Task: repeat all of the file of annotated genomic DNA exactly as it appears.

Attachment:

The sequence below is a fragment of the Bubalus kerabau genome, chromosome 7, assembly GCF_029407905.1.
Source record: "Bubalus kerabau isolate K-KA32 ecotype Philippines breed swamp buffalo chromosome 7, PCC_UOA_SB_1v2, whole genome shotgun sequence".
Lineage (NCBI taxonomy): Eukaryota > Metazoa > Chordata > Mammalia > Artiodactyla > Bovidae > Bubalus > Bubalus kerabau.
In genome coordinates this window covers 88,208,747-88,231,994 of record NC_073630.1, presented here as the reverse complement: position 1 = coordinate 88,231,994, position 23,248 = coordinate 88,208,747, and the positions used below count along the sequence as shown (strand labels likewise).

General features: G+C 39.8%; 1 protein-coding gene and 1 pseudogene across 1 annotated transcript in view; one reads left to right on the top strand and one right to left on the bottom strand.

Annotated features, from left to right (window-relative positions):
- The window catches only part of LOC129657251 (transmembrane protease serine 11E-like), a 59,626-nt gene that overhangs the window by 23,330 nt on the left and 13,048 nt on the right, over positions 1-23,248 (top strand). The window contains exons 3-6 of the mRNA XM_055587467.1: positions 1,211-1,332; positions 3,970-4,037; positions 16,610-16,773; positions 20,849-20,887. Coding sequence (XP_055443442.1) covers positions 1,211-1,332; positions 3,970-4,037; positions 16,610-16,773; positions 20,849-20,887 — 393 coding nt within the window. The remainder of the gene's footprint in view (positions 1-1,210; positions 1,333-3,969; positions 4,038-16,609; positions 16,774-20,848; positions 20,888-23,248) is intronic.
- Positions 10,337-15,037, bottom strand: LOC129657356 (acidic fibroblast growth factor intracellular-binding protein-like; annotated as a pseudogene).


The sequence below is a fragment of the Bubalus kerabau genome, chromosome 7, assembly GCF_029407905.1.
Source record: "Bubalus kerabau isolate K-KA32 ecotype Philippines breed swamp buffalo chromosome 7, PCC_UOA_SB_1v2, whole genome shotgun sequence".
Lineage (NCBI taxonomy): Eukaryota > Metazoa > Chordata > Mammalia > Artiodactyla > Bovidae > Bubalus > Bubalus kerabau.
In genome coordinates this window covers 88,208,747-88,231,994 of record NC_073630.1, presented here as the reverse complement: position 1 = coordinate 88,231,994, position 23,248 = coordinate 88,208,747, and the positions used below count along the sequence as shown (strand labels likewise).

General features: G+C 39.8%; 1 protein-coding gene and 1 pseudogene across 1 annotated transcript in view; one reads left to right on the top strand and one right to left on the bottom strand.

Annotated features, from left to right (window-relative positions):
- The window catches only part of LOC129657251 (transmembrane protease serine 11E-like), a 59,626-nt gene that overhangs the window by 23,330 nt on the left and 13,048 nt on the right, over positions 1-23,248 (top strand). The window contains exons 3-6 of the mRNA XM_055587467.1: positions 1,211-1,332; positions 3,970-4,037; positions 16,610-16,773; positions 20,849-20,887. Coding sequence (XP_055443442.1) covers positions 1,211-1,332; positions 3,970-4,037; positions 16,610-16,773; positions 20,849-20,887 — 393 coding nt within the window. The remainder of the gene's footprint in view (positions 1-1,210; positions 1,333-3,969; positions 4,038-16,609; positions 16,774-20,848; positions 20,888-23,248) is intronic.
- Positions 10,337-15,037, bottom strand: LOC129657356 (acidic fibroblast growth factor intracellular-binding protein-like; annotated as a pseudogene).